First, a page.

9. On a discussion of the evidence of the defence witness who has been examined as _D. W. 1, the appellate court observed that though this witness has stated that he was a broker the sale transactions under Exts. 48 and 48/l and has obtained commission of Rs. 1,000/- for arranging the transactions, he could not say the proof of if He also could not 'say the names of the parties. After discussing the evidence of D. W. 1 the appellate court disbelieved him. The appellate court has also observed that when the attention of the accused was drawn to the sale of orange oil and lemon oil under Exts. 48 and 48/l in his (accused's) statement, he only replied that he did not sell these goods to anybody as alleged. He did not state that under Exts. 48 and 48/1 what was sold was orange lozenges. The accused has also stated that he does not know if there are any such person by name K. Apparao. and Bichitranand Mohanty. The learned courts below'' came to the conclusion that the failure of the accused to mention a particular fact in his statement under Section 342, Criminal P. C. (old) would go to show that the defence now taken is an after-thought. In the present case during the course of his examination, the accused did not take the plea that under Exts. 48 and 48/l lozenges were sold to two businessmen - one of Sambalpur and the other of Berhampur. Ultimately the courts below came to the conclusion that the defence has not examined the two most important witnesses, namely, Bichitranand Mohanty and K. Apparao, and has not been able to prove the defence plea regarding the utilisation of the orange oil and lemon oil and from the evidence produced by the prosecution it can also safely be held that the accused has sold orange oil and lemon oil in contravention of the conditions of the licence.

10. Mr. Mohanty, learned Counsel. Appearing for the petitioner submitted that even taking the entire evidence of the prosecution as a whole. Nothing has been established that the accused has sold orange oil or lemon oil to anybody. Exts 48 and 48/l do not indicate that orange oil or lemon oil has been sold and not orange lonzenges or lemon lozenges. He further argued that Exts. 48 and 48/l show that orange was sold at Rupees 24/- and lemon was sold at Rupees 29/-. So the average comes to Rs. 26/-. So the learned courts below should not have disbelived the evidence of D. W. 1 when he stated that the lozenges were sold at Rs. 26/-. He further submitted that the cost of lemon oil when received at Calcutta was Rs. 28/- including the charges for taking delivery etc. So nobody will sell the same at a lesser price or at the same price without making any profit at Cuttack. He also argued that when the prosecution has failed to establish that the accused sold orange oil or lemon oil, the onus cannot shift to the accused to establish that he has not sold the same.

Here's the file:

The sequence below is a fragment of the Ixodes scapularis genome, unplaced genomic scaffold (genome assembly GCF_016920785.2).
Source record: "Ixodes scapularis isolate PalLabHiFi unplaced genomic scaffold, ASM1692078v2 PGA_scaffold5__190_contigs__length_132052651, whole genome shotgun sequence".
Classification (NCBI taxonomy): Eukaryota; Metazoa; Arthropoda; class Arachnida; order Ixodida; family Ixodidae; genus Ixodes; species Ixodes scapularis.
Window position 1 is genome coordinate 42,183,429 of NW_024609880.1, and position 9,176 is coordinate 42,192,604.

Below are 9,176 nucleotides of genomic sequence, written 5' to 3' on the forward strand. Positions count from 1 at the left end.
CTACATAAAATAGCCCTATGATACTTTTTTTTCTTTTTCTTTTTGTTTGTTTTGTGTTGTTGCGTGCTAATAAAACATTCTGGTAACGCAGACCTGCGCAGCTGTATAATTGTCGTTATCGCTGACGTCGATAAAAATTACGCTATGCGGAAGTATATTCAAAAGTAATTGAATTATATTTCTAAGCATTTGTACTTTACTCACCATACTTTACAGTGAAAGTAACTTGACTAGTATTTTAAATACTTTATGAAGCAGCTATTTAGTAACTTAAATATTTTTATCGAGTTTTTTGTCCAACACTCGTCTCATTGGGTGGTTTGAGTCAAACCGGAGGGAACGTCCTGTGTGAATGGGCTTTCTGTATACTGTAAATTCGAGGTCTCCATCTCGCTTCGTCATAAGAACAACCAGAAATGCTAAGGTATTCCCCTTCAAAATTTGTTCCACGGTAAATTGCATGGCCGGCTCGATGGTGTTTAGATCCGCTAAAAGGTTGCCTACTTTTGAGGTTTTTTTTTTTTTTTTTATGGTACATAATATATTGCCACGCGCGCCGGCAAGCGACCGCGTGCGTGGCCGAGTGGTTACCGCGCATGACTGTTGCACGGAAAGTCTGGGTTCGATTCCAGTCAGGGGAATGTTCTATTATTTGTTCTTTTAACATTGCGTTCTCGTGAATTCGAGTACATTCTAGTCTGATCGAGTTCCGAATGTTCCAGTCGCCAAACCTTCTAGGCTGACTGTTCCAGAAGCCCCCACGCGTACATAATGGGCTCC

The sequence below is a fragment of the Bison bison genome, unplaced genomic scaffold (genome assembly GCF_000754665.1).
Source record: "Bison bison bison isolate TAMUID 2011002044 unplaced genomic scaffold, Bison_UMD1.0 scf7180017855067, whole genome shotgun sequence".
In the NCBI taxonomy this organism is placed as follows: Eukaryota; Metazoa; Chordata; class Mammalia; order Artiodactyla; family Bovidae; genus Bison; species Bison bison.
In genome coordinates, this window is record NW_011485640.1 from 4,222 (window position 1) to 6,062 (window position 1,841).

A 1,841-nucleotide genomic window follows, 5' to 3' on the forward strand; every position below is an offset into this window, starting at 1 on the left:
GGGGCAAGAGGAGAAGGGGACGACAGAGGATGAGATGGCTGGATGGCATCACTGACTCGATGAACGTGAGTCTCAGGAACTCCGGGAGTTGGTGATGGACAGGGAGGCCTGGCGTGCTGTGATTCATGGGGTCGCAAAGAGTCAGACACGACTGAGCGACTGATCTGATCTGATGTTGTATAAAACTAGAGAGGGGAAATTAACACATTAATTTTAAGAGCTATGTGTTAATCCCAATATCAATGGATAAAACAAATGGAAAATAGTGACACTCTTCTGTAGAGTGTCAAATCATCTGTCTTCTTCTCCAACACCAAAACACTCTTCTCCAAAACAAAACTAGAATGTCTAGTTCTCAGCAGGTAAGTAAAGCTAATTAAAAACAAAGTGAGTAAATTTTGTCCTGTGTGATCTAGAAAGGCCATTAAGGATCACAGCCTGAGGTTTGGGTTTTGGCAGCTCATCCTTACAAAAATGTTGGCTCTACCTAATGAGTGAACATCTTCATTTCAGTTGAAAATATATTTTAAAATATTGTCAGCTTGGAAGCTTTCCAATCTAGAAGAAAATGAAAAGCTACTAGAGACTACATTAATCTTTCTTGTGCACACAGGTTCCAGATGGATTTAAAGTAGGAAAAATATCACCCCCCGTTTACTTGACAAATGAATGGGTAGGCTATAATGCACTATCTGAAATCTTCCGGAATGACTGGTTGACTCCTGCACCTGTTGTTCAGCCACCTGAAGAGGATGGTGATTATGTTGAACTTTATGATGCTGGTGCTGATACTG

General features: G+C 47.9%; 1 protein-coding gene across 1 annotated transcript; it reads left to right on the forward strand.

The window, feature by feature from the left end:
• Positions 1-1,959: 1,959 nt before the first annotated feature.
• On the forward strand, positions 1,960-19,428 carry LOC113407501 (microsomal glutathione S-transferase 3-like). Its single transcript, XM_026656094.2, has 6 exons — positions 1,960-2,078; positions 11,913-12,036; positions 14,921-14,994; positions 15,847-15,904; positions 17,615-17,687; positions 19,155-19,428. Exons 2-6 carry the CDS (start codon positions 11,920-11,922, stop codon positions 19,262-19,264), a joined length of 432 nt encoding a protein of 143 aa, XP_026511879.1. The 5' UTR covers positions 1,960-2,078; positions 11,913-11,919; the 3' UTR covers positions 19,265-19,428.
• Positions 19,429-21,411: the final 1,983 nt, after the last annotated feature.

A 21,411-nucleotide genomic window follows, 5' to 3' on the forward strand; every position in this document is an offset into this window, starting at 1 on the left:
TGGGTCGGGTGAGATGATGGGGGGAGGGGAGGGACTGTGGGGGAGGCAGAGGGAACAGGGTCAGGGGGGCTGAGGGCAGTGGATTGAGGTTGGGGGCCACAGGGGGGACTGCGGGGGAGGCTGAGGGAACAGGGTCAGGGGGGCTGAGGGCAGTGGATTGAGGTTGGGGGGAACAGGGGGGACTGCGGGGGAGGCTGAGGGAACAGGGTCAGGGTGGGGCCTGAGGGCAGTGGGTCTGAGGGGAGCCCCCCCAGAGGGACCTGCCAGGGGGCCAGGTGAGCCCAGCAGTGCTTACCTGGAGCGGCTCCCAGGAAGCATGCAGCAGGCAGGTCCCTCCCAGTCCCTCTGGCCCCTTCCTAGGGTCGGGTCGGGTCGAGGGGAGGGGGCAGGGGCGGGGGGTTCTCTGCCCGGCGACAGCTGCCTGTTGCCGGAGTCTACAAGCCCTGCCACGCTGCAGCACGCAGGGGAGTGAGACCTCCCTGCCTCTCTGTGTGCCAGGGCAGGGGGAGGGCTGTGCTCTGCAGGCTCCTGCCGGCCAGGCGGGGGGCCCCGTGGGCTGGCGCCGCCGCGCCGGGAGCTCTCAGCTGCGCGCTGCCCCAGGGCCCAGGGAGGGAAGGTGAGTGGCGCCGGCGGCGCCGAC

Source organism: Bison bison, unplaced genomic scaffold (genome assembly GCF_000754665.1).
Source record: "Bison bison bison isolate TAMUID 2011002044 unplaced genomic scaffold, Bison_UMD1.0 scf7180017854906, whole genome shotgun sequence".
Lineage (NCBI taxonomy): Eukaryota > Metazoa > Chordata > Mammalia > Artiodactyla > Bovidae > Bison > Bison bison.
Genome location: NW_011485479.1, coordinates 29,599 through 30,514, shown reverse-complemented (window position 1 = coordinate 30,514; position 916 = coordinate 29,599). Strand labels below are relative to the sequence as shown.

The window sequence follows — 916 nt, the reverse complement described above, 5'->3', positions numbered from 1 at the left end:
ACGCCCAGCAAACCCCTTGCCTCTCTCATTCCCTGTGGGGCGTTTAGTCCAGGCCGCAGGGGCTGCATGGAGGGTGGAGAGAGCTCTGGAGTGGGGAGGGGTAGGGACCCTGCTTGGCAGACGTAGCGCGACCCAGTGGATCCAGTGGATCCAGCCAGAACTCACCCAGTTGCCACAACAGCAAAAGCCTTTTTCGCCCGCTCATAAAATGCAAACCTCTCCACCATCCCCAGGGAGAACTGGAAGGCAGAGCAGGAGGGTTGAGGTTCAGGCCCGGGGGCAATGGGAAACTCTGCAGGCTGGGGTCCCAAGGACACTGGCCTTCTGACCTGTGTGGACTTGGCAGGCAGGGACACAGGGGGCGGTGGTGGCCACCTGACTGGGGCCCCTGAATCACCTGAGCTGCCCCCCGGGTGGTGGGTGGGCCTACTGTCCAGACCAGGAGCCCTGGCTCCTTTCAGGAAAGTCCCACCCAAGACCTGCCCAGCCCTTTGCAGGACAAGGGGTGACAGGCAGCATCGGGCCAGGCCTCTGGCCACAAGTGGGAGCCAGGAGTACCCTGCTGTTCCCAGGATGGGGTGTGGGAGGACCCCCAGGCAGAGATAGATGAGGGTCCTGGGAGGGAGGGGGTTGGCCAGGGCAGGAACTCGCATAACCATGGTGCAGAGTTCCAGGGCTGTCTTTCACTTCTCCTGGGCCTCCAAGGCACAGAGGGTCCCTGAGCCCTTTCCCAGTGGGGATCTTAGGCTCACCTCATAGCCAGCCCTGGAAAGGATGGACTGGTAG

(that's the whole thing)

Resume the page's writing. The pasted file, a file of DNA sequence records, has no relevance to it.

11. On a consideration of the evidence on record, no doubt the prosecution has proved that the accused has imported lemon oil and orange oil for the quantity mentioned in Ext. 2 and there is a condition in Ext. 2/3 that the same would be utilised for the purpose of manufacturing lozenges. It is also in the evidence that the cash memos (Exts. 48 and 48/1) for the alleged sales are in the handwriting of one Ramjiban Garodia who was an employee of the petitioner's firm. But there is no direct evidence to show that whatPwere 'sold under Exts 48 and 48/1 were orange oil and lemon oil. The utilisation register of the imported oils has not been seized nor produced by the prosecution in this case. There is also no evidence on record to show that the petitioner has .not manufactured lozenges after receipt of the imported oils. From the documentary evidence such as tax register and small scale industries register the prosecution has tried to establish that no persons named K. Apparao and Bichitranand Mohanty were dealing in lozenges. But this evidence cannot conclusively establish that there were no persons in the name of Sichitranand Mohanty and K. Apparao. On circumstance of the case a grave suspicion may arise against the petitioner that what he has sold under Exts. 48 and 48/l are not lozenges but oils. But mere suspicion;, however strong,'' 'cannot take the place of legal proof.

12. After hearing the argument of both sides and in the facts and circumstances of the case I am of the view that the prosecution has not been able to prove the case against the accused-petitioner beyond reasonable doubt and the petitioner is entitled t0 the benefit of the same. The revision is, therefore, allowed, the conviction and sentence of the petitioner are set aside he is acquitted. Fine if already realised be refunded to the petitioner.


Save Judgments// Add Notes // Store Search Result sets // Organizer Client Files //